After some training 602 is concluded, a non-training input speech signal 201 is input to the spectral feature extractor 202 (step 604). This signal 201 is that for which voice recognition is desired. Also in step 604, the extractor 202 performs a spectral transformation upon the input speech signal 201, which extracts spectral features from the input speech signal 201 and provides the extracted spectral features as the output 202 a. One exemplary spectral extraction technique includes linear predictive coding (LPC), which is described in U.S. Pat. No. 5,414,796, entitled “Variable Rate Encoder,” fully incorporated herein by reference, and the above-cited reference of Rabiner et al., Digital Processing of Speech Signals.
In step 606, the secondary transformation module 204 applies its secondary transformation to the spectral output 202 a. In the illustrated example, the module 204 applies a cepstral transformation to the output 202 a. Optionally, step 606 may also perform one or more additional secondary transformations (ceptstral or other types) in parallel with the illustrated transformation 204. As mentioned above, all secondary transformations are statistically dependent to the spectral transformation of step 604, meaning that that there is some common information carried by outputs 202 a and 204 b.
In step 608, the module 206 combines the spectral output 202 a with the secondary output(s) 204 a from the module 204 and any other modules of secondary transformation, if implemented. For ease of discussion, the present example is limited to the case where a single secondary transformation is used. As mentioned above, the combination of step 608 may occur in various ways. For instance, the module 206 may combine the signals 202 a, 204 a by concatenation, LDA, PCT, or another function. In a different embodiment, the processing subcomponents 206 a, 206 b first modify one or more of the signals 202 a, 204 a separately, after which the module 206 combines the modified signals. Each subcomponent 206 a, 206 b may perform a function such as scaling (i.e., multiplying) the input signal by a fixed or variable coefficient, changing the exponent of the input signal, multiplying the input signal by itself one or more times, or another one or more nonlinear or linear processes. In this embodiment, the signals as modified by 206 a, 206 b are then combined by one of the foregoing techniques, e.g., concatenation, LDA, PCT, etc.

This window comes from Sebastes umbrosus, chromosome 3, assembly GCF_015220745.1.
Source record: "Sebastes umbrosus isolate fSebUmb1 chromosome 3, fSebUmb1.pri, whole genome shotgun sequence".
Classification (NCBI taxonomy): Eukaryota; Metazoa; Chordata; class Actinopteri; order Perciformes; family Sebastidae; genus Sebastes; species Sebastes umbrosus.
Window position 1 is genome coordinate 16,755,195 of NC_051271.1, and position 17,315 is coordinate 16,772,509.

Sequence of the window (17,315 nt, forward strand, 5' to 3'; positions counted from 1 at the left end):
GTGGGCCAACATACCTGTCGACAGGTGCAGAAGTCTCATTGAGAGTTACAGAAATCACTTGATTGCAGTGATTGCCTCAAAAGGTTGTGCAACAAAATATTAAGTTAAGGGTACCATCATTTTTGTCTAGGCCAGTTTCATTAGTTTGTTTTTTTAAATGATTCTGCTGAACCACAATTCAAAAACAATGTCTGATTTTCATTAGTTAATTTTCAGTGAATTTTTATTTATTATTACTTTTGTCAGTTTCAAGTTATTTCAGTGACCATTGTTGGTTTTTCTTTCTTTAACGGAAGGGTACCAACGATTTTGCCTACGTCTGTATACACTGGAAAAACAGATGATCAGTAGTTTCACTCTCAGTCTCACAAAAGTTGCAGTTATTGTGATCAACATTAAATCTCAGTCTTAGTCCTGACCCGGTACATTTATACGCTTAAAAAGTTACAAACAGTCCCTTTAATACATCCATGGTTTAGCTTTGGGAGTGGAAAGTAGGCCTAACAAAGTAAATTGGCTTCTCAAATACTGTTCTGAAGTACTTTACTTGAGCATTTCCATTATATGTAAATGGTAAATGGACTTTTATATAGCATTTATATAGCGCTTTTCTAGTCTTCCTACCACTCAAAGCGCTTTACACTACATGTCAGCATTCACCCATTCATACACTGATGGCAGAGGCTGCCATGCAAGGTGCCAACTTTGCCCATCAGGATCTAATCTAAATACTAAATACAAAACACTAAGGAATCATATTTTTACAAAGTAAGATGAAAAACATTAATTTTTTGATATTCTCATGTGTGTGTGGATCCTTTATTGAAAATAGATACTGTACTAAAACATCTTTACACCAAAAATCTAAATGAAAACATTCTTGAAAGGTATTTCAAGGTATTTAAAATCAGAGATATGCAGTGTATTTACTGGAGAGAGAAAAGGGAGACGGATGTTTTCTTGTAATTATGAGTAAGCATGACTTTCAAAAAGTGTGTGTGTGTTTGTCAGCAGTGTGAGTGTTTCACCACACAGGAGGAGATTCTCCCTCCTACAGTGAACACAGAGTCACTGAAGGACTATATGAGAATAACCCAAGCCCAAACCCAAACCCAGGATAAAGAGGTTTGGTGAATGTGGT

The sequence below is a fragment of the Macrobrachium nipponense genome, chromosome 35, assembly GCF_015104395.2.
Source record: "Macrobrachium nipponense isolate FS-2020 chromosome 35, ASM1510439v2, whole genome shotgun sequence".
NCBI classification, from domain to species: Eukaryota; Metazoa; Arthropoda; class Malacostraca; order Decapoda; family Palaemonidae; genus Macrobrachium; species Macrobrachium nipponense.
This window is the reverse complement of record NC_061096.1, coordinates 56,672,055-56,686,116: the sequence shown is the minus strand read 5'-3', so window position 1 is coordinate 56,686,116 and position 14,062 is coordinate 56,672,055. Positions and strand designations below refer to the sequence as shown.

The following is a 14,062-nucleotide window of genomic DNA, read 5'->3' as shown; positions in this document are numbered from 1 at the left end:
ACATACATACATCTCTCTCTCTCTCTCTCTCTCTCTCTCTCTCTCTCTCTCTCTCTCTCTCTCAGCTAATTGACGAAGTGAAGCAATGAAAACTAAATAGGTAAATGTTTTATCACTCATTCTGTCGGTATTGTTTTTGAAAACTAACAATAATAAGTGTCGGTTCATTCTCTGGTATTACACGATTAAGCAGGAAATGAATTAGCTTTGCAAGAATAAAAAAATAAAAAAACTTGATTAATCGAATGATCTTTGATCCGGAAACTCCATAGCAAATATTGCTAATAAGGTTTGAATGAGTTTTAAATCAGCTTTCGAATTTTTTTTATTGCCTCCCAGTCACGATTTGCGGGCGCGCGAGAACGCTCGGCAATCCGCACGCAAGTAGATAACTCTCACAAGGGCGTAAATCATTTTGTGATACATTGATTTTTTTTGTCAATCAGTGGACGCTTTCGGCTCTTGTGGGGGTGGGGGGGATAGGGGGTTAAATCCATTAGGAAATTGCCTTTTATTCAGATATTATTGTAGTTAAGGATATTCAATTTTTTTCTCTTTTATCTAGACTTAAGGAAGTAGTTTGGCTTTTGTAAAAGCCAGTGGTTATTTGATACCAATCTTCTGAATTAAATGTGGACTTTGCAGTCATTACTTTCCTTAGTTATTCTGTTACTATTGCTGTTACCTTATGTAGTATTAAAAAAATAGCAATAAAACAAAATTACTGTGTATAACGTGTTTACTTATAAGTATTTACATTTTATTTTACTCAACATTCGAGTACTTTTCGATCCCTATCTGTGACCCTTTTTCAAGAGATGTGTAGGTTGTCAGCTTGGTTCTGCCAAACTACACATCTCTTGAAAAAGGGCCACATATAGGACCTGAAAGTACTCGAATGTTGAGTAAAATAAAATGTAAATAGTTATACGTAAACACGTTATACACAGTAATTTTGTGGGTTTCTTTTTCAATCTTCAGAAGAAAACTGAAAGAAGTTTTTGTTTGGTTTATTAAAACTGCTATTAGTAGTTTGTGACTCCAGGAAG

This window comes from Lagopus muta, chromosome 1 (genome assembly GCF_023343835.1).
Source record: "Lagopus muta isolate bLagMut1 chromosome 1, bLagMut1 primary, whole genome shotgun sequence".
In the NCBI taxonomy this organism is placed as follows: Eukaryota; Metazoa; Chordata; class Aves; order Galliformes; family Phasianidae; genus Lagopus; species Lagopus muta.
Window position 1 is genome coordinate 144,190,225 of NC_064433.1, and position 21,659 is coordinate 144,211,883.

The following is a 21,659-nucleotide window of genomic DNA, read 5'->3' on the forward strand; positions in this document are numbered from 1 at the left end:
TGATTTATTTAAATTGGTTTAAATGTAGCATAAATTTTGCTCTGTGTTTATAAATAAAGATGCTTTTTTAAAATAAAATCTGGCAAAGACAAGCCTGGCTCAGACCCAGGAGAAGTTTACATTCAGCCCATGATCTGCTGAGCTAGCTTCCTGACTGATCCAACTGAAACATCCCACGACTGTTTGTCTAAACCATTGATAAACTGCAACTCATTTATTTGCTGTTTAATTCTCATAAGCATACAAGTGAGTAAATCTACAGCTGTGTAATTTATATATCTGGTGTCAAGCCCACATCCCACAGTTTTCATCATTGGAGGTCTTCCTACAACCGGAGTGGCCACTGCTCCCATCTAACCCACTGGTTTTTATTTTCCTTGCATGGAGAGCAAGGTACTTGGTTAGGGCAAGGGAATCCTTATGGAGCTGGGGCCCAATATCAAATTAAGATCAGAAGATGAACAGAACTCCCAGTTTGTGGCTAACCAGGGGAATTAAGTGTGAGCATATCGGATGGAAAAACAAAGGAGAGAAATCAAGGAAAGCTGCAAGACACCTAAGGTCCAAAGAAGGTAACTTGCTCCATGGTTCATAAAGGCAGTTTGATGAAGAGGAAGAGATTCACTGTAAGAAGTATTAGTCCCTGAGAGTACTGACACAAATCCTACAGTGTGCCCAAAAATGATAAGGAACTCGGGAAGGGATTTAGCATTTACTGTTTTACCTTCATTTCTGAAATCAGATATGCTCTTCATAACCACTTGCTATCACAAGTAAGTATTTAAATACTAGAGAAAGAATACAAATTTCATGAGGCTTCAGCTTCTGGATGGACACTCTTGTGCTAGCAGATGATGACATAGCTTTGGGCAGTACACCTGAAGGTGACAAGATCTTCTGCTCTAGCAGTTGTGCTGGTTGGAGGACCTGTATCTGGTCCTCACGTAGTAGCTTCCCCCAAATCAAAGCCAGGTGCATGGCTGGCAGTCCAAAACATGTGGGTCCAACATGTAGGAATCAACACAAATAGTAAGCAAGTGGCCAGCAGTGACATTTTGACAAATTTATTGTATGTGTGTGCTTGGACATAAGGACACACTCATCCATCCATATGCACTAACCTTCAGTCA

In step 610, the statistical modeling engine 208 generates a recognition answer, representing the estimated content of the input speech signal 201. Step 610 is performed by pattern matching the signal from the module 206 against the predetermined set of voice recognition templates that were prepared in step 602.
While the foregoing disclosure shows a number of illustrative embodiments of the invention, it will be apparent to those skilled in the art that various changes and modifications can be made herein without departing from the scope of the invention as defined by the appended claims. Furthermore, although elements of the invention may be described or claimed in the singular, the plural is contemplated unless limitation to the singular is explicitly stated. Additionally, ordinarily skilled artisans will recognize that operational sequences must be set forth in some specific order for the purpose of explanation and claiming, but the present invention contemplates various changes beyond such specific order.
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|U.S. Classification||704/246, 704/243, 704/236, 704/E15.004|
|International Classification||G10L15/20, G10L15/02|
|Cooperative Classification||G10L15/02, G10L15/20|
|Jun 11, 2002||AS||Assignment|
Owner name: QUALCOMM INCORPORATED, CALIFORNIA
Free format text: ASSIGNMENT OF ASSIGNORS INTEREST;ASSIGNORS:MALAYATH, NARENDRANATH;GARUDADRI, HARINATH;REEL/FRAME:012986/0421
Effective date: 20020529